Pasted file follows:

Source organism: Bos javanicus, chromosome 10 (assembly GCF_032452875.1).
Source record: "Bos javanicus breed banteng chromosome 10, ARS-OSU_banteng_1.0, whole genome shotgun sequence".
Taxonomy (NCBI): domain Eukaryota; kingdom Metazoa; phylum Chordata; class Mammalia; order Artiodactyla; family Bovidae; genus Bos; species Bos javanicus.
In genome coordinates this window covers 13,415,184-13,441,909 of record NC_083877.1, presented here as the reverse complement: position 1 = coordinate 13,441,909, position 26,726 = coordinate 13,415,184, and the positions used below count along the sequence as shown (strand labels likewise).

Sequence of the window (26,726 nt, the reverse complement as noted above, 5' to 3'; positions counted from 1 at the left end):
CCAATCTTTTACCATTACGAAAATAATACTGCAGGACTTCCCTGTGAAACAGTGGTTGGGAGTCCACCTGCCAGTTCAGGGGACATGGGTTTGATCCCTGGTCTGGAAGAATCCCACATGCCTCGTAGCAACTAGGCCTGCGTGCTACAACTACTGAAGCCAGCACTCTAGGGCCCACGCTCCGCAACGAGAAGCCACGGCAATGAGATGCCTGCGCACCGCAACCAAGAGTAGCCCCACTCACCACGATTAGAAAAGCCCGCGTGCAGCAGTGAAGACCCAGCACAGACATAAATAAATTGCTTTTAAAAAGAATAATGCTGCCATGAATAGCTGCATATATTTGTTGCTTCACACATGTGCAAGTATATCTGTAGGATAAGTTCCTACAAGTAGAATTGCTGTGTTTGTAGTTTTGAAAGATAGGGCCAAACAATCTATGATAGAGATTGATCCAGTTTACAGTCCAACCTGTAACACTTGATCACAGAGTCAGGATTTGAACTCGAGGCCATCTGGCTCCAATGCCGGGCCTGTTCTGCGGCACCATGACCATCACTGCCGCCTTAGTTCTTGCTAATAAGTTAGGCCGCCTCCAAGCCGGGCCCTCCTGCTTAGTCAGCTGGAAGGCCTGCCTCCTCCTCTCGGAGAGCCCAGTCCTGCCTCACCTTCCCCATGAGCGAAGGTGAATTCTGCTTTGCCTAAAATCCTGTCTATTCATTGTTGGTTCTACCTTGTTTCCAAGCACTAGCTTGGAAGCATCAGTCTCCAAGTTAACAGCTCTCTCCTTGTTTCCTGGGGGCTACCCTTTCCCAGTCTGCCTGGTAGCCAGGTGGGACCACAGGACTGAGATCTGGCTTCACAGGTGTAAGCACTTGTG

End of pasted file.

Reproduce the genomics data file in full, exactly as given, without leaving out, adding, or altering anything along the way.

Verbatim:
Source organism: Bos javanicus, chromosome 10 (assembly GCF_032452875.1).
Source record: "Bos javanicus breed banteng chromosome 10, ARS-OSU_banteng_1.0, whole genome shotgun sequence".
Taxonomy (NCBI): domain Eukaryota; kingdom Metazoa; phylum Chordata; class Mammalia; order Artiodactyla; family Bovidae; genus Bos; species Bos javanicus.
In genome coordinates this window covers 13,415,184-13,441,909 of record NC_083877.1, presented here as the reverse complement: position 1 = coordinate 13,441,909, position 26,726 = coordinate 13,415,184, and the positions used below count along the sequence as shown (strand labels likewise).

Sequence of the window (26,726 nt, the reverse complement as noted above, 5' to 3'; positions counted from 1 at the left end):
CCAATCTTTTACCATTACGAAAATAATACTGCAGGACTTCCCTGTGAAACAGTGGTTGGGAGTCCACCTGCCAGTTCAGGGGACATGGGTTTGATCCCTGGTCTGGAAGAATCCCACATGCCTCGTAGCAACTAGGCCTGCGTGCTACAACTACTGAAGCCAGCACTCTAGGGCCCACGCTCCGCAACGAGAAGCCACGGCAATGAGATGCCTGCGCACCGCAACCAAGAGTAGCCCCACTCACCACGATTAGAAAAGCCCGCGTGCAGCAGTGAAGACCCAGCACAGACATAAATAAATTGCTTTTAAAAAGAATAATGCTGCCATGAATAGCTGCATATATTTGTTGCTTCACACATGTGCAAGTATATCTGTAGGATAAGTTCCTACAAGTAGAATTGCTGTGTTTGTAGTTTTGAAAGATAGGGCCAAACAATCTATGATAGAGATTGATCCAGTTTACAGTCCAACCTGTAACACTTGATCACAGAGTCAGGATTTGAACTCGAGGCCATCTGGCTCCAATGCCGGGCCTGTTCTGCGGCACCATGACCATCACTGCCGCCTTAGTTCTTGCTAATAAGTTAGGCCGCCTCCAAGCCGGGCCCTCCTGCTTAGTCAGCTGGAAGGCCTGCCTCCTCCTCTCGGAGAGCCCAGTCCTGCCTCACCTTCCCCATGAGCGAAGGTGAATTCTGCTTTGCCTAAAATCCTGTCTATTCATTGTTGGTTCTACCTTGTTTCCAAGCACTAGCTTGGAAGCATCAGTCTCCAAGTTAACAGCTCTCTCCTTGTTTCCTGGGGGCTACCCTTTCCCAGTCTGCCTGGTAGCCAGGTGGGACCACAGGACTGAGATCTGGCTTCACAGGTGTAAGCACTTGTG